dissection. My name is Radford Arrindell, and I’m a
senior scientific assistant in the Department of Ichthyology. The first step is to prepare the specimen
by skinning and removing the eyes and the gill arches. The second step is actually the bleaching
of the specimen to remove whatever pigment remains within their tissues. The third step would be to dehydrate the specimen
in ethyl alcohol—like squeezing out a sponge—so that their structures more readily pick up
the dye. The next step involves placing it in the blue
stain. Blue is for the cartilage. Then it’s placed in the enzyme solution to begin the
clearing process. After it’s partially cleared, where you
can begin to see some of the structures, you then begin the red stain The red stain goes
to the bones, and once it’s been stained all the way through you complete the clearing. We then put it into glycerin where it will
always keep the specimens moist and support them. Because they are actually kind of floppy
and fragile.>>STIASSNY: With a serially sectioned specimen,
basically, we’re making lots of slices. And then each of those slices— which are really, really thin—can then be stained differentially. So, under a microscope, you can actually really
see that very fine cellular detail. In many ways, it’s the best thing you can have. Now, with all of the new technologies we have,
these collections become even more important, even more rich. I mean, when I first started, CT scanning–that was not something in our wildest dreams that you thought you could afford to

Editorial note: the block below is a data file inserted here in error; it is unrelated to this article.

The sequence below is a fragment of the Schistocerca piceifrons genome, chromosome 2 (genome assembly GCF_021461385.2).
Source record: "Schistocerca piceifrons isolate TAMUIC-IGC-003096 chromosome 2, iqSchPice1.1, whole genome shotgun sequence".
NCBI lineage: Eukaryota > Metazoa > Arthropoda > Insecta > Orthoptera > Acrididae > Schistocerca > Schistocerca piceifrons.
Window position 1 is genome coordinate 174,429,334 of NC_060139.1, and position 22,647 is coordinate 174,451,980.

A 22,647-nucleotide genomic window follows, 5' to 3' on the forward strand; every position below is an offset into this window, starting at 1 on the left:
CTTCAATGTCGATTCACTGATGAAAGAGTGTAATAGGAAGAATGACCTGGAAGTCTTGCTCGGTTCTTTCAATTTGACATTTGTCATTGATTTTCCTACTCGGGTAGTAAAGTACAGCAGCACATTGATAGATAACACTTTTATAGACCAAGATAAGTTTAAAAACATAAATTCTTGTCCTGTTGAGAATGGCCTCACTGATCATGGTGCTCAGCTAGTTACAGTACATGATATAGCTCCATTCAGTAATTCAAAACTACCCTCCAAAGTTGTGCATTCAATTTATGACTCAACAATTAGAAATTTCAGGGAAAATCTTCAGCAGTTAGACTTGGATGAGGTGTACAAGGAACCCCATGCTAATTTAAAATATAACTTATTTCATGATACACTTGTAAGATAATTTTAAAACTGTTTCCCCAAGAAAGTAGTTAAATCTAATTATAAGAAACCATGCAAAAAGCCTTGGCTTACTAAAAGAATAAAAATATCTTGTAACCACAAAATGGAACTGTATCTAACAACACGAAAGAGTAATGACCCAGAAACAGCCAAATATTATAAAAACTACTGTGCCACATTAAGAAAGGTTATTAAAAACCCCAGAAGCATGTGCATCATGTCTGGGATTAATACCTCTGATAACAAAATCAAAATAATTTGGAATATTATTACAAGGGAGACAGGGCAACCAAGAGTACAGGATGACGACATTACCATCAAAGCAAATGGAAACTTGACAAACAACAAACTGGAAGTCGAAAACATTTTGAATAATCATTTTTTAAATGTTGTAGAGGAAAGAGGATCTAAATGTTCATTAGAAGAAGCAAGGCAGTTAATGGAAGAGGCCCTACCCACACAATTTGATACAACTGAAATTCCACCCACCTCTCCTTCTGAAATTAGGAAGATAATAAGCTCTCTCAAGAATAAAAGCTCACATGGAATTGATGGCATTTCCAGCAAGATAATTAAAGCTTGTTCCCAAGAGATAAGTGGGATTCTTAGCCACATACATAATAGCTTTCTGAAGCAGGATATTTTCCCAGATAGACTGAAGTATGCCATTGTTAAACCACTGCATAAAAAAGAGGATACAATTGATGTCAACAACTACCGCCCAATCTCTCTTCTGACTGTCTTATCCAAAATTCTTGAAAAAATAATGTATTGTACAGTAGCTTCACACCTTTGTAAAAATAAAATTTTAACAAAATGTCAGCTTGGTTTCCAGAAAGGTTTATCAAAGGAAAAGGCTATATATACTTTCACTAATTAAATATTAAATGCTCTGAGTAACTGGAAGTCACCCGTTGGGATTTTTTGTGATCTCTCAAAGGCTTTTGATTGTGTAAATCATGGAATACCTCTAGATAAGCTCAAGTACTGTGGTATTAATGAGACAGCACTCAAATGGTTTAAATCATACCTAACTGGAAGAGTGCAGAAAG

CT scan a fish. But now we can. So, we can look in fabulous minute detail at anatomical
structures. Amazing. The critical and key thing is to have these
specimens preserved and conserved for all time. Here at the Museum, we have a collection
of, you know, over two million fish specimens. They go back 130 years. We could never reproduce
what we’ve got here. Because the world has changed. So, this is almost like a time capsule. Everything
you read about, you know, the impacts of climate change, how organisms’ distributions are
changing, all of these things—it’s based on specimens like these.

Reynold King

22 Replies to “Six Ways To Prepare a Coelacanth – Shelf Life #3”

  1. Shelf Life fans rejoice! Episode 3: Six Ways to Prepare a Coelacanth is now online.
    Learn the fascinating history of the coelacanth on the episode website:

  2. Super cool.!! What would one's major be to get this kind of work??? I'm guessing marine biology, but that doesn't seem right.

  3. Another great episode. I posted it up on Viewing NYC

  4. Why do they keep the fish in cylindrical jars instead of rectangular cases? This might sound like a really pedantic point, but it seems as if they'd be easier to see, store and not be scrunched up if they were in some kind of see-through box. 

  5. and now coelacanth is no longer a "special fish" because u can breed it, just like other common fish